STXBP1 Encephalopathy< /strong> < /h2>

Original research article by Stamberger et al< /em> . (2016) . < /p>

Read the abstract here< /a> . < /p>

The¬ STXBP1< /em> < /i> ¬ †gene has a role in brain signaling and is most commonly linked with Ohtahara syndrome, a syndrome characterized by seizures and EEG (electroencephalograms) abnormalities presenting in infancy. As access to and uptake of genetic testing has increased, researchers have identified new gene changes (mutations) in the¬ STXBP1< /em> < /i> ¬ †gene, allowing us to broaden our understanding of the range of features associated with¬ STXBP1< /em> < /i> . < /p>

In this article, Dr. Stamberger and her team identified 45 individuals with¬ STXBP1¬ < /em> < /i>mutations through research and diagnostic populations. They performed a literature review of current¬ STXBP1< /em> < /i> ¬ †research and compared the observed features in the newly-identified 45 individuals with 102 other individuals with¬ STXBP1< /em> < /i> ¬ †mutations who were previously published in other research articles. < /p>

400;">Ranging from 6 months to 56 years in age, researchers compared diagnoses (see below) and features observed in the 147 individuals with¬ STXBP1¬ < /em> < /i>mutations. All 147 individuals were reported as having some degree of intellectual disability (ID) , with approximately 88.4% categorized as severe or profound ID. The majority of individuals (approximately 95% ) were found to have an epilepsy-related diagnosis, with onset early in life, which likely prompted genetic testing in the first place. Over 60% of those diagnosed with a form of epilepsy have a history of abnormal EEGs. Autism was observed in approximately 1 in 5 individuals and impaired or delayed motor functioning were frequently reported. < /span> < /p>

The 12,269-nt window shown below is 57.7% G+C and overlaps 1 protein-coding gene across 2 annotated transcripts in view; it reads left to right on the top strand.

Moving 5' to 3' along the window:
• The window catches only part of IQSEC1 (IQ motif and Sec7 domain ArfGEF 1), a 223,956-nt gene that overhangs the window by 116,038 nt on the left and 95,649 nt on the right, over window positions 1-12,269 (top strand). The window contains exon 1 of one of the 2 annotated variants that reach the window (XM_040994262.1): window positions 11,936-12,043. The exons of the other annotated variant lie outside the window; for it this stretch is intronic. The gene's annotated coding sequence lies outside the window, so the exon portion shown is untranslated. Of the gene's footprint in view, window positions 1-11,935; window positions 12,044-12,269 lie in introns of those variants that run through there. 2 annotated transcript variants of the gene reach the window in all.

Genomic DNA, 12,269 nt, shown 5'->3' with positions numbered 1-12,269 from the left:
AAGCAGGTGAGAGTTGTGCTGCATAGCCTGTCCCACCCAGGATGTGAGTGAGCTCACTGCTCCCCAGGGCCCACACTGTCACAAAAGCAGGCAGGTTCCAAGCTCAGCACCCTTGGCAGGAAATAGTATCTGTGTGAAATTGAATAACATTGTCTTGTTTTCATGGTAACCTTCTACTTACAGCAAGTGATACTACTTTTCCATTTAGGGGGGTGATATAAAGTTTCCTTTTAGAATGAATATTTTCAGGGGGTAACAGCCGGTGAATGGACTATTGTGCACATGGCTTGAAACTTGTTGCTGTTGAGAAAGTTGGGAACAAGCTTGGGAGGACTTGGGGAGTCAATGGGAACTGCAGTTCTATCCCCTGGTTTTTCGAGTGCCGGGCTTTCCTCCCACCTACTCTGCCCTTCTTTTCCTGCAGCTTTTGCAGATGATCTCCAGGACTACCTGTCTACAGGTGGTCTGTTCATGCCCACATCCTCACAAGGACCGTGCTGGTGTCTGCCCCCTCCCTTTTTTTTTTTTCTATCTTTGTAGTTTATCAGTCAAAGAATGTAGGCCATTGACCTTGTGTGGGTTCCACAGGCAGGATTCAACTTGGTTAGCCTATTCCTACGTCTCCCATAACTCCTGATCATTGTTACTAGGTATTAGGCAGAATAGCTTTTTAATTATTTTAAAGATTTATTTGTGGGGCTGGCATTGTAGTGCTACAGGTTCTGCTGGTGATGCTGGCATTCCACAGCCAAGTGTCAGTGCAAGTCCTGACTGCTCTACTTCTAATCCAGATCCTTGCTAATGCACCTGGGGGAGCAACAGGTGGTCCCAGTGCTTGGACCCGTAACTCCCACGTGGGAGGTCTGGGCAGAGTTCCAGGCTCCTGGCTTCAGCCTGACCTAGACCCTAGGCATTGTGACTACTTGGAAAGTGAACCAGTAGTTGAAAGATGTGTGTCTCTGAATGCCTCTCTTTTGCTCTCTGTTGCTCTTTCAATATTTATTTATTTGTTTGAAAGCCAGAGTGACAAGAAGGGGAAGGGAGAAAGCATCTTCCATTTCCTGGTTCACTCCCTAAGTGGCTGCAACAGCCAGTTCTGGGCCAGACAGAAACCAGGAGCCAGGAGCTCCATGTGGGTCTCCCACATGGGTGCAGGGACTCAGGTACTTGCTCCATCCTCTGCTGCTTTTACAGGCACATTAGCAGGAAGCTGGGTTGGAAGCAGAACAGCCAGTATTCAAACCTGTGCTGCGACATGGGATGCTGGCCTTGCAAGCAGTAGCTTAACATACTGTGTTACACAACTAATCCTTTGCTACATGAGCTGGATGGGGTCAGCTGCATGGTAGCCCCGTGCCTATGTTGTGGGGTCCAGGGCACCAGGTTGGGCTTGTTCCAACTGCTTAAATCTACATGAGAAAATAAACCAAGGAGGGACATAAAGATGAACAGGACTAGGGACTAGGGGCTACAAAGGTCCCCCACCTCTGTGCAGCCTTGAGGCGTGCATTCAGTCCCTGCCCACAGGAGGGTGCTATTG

100% ; border: 1px solid black;">
white; background-color: #f36046; text-align: center; padding: 5px; border: 1px solid #d9d9d9;" colspan="2"> STXBP1-Associated Diagnoses Seen in 147 Individuals< /strong> < /td> < /tr>
#ffbcb0; text-align: center; padding: 5px; border: 1px solid #d9d9d9;"> Diagnosis< /strong> < /td> #ffbcb0; text-align: center; padding: 5px; border: 1px solid #d9d9d9;"> Percentage of Individuals with Diagnosis ( % ) < /strong> < /td> < /tr>
5px; border: 1px solid #d9d9d9;"> Early-onset epileptic encephalopathy (EOEE) < /strong> < /td> center; padding: 5px; border: 1px solid #d9d9d9;">53< /td> < /tr>
5px; border: 1px solid #d9d9d9;"> Ohtahara Syndrome< /strong> < /td> center; padding: 5px; border: 1px solid #d9d9d9;">21< /td> < /tr>
5px; border: 1px solid #d9d9d9;"> West Syndrome< /strong> < /td> center; padding: 5px; border: 1px solid #d9d9d9;">10< /td> < /tr>
5px; border: 1px solid #d9d9d9;"> Intellectual Disability (ID) without epilepsy< /strong> < /td> center; padding: 5px; border: 1px solid #d9d9d9;">7< /td> < /tr>
5px; border: 1px solid #d9d9d9;"> Intellectual Disability (ID) with epilepsy< /strong> < /td> center; padding: 5px; border: 1px solid #d9d9d9;">6< /td> < /tr>
5px; border: 1px solid #d9d9d9;"> Dravet Syndrome< /strong> < /td> center; padding: 5px; border: 1px solid #d9d9d9;">2< /td> < /tr>
5px; border: 1px solid #d9d9d9;"> Early myoclonic encephalopathy (EME) < /strong> < /td> center; padding: 5px; border: 1px solid #d9d9d9;">1< /td> < /tr> < /tbody> < /table>

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